There is no shortage of blogs about thru-hikes. It would seem that everyone wants to tell you about their experience . . . which is a good thing. I’ve been reading more blogs about hikers attempting long-distance trails and there seems to be a common theme: how brutally challenging these hikes are.
The last one I read was about a lady that had set too ambitious of a schedule and it was weighing on her. Another one talked about how unprepared they were and how it really caused some problems within the group. One author was dismayed at how mentally draining the endeavor was. Not all of them were hiking the Arizona Trail, but the sentiments translate.
As I make my plans for my hike I often dream of prancing through idyllic forests, gazing out over majestic landscapes in iconic locations. I imagine taking naps next to babbling brooks or sitting comfortably watching sunsets. In short, I think of the good moments rather than worry about the challenges.
Don’t think I haven’t considered the challenges. In fact, I think all I’ve written about so far are some of the challenges – my back, my weight, my fitness, nutrition, hydration, etc. I even wrote about how planning is important but the need to be flexible is paramount. But what I haven’t really spoken about is the “why” I’m doing this hike.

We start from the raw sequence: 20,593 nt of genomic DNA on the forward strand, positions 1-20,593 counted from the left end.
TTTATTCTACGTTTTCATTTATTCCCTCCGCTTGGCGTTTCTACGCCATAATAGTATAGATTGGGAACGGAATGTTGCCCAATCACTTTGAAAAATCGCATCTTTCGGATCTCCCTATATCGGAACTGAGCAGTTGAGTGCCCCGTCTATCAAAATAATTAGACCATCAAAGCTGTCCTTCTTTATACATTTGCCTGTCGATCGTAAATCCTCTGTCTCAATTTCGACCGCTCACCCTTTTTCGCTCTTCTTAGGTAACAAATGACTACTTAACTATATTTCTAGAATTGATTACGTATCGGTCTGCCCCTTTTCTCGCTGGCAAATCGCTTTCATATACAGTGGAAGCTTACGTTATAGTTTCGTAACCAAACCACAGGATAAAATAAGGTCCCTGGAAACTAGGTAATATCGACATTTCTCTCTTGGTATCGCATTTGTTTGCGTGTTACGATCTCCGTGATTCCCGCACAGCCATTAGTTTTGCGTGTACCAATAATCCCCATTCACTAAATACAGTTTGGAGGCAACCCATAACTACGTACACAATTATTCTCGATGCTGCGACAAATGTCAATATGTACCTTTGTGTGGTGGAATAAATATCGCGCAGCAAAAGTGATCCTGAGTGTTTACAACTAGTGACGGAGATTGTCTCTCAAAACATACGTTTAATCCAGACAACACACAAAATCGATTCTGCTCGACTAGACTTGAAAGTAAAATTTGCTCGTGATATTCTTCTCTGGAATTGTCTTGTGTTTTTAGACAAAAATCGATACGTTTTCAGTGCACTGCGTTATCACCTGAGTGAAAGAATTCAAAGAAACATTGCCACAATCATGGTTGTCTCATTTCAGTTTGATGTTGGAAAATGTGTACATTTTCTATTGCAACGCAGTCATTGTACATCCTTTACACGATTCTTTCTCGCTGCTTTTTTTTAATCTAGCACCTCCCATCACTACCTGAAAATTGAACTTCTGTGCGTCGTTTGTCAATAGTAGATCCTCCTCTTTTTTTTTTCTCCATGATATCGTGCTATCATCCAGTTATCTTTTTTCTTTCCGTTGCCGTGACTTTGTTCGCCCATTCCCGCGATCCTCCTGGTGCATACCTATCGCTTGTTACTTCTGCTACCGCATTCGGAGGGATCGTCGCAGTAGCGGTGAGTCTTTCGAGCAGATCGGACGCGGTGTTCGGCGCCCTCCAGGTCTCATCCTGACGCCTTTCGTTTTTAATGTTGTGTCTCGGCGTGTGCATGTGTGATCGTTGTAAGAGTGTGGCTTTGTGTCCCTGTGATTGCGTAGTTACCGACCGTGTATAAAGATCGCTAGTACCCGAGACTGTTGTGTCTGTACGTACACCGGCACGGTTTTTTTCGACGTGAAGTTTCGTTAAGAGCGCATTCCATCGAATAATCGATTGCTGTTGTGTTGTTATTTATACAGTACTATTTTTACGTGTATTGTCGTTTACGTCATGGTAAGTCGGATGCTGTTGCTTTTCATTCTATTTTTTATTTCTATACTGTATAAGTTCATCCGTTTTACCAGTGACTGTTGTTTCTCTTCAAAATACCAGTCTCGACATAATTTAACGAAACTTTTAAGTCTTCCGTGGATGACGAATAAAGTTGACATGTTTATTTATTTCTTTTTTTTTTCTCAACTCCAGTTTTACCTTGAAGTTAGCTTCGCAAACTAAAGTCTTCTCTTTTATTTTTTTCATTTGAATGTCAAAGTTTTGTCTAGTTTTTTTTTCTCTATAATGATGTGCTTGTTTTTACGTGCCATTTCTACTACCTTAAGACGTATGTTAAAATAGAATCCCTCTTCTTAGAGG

As you might recall, my first foray into “The Wild” was when I ran away with Anthony in 6th grade. Sure I had gone camping with my family as a kid, but that wasn’t wild, that was family. When I got that first little taste of fear and freedom I was hooked. Now, as a solo backpacker I don’t get fearful, I get excited. I still feel the freedom though. In fact, it’s that freedom that I crave the most.
When I go backpacking I don’t have to please anyone except myself (and whichever poor lucky dog that gets to join me). I can sleep in; I can hike without taking breaks; I can hike for hours after my intended stop time “just because”, or I can pull up early at a camp spot just because I like the view & access to water. The only thing I have to do is live.
Reading these blogs has given me some great perspective though. Knowing that I’m going to start off slow and work into my “trail legs” will help me get past that first brutal week. I’m aware that at about day 14 there will be nothing I can do to slake my hunger. I’m infatuated with the idea that for 8-12 hours a day I’ll be burning more calories than I can carry and will be inclined to lose weight. I’m also looking forward to stopping into the gateway communities for hamburgers, pizza and beer KNOWING it won’t hurt my boyish figure.
All of these reasons, and more, are why I’m really looking forward to (rather than truly dreading) the hike.
I know it will be good for my soul.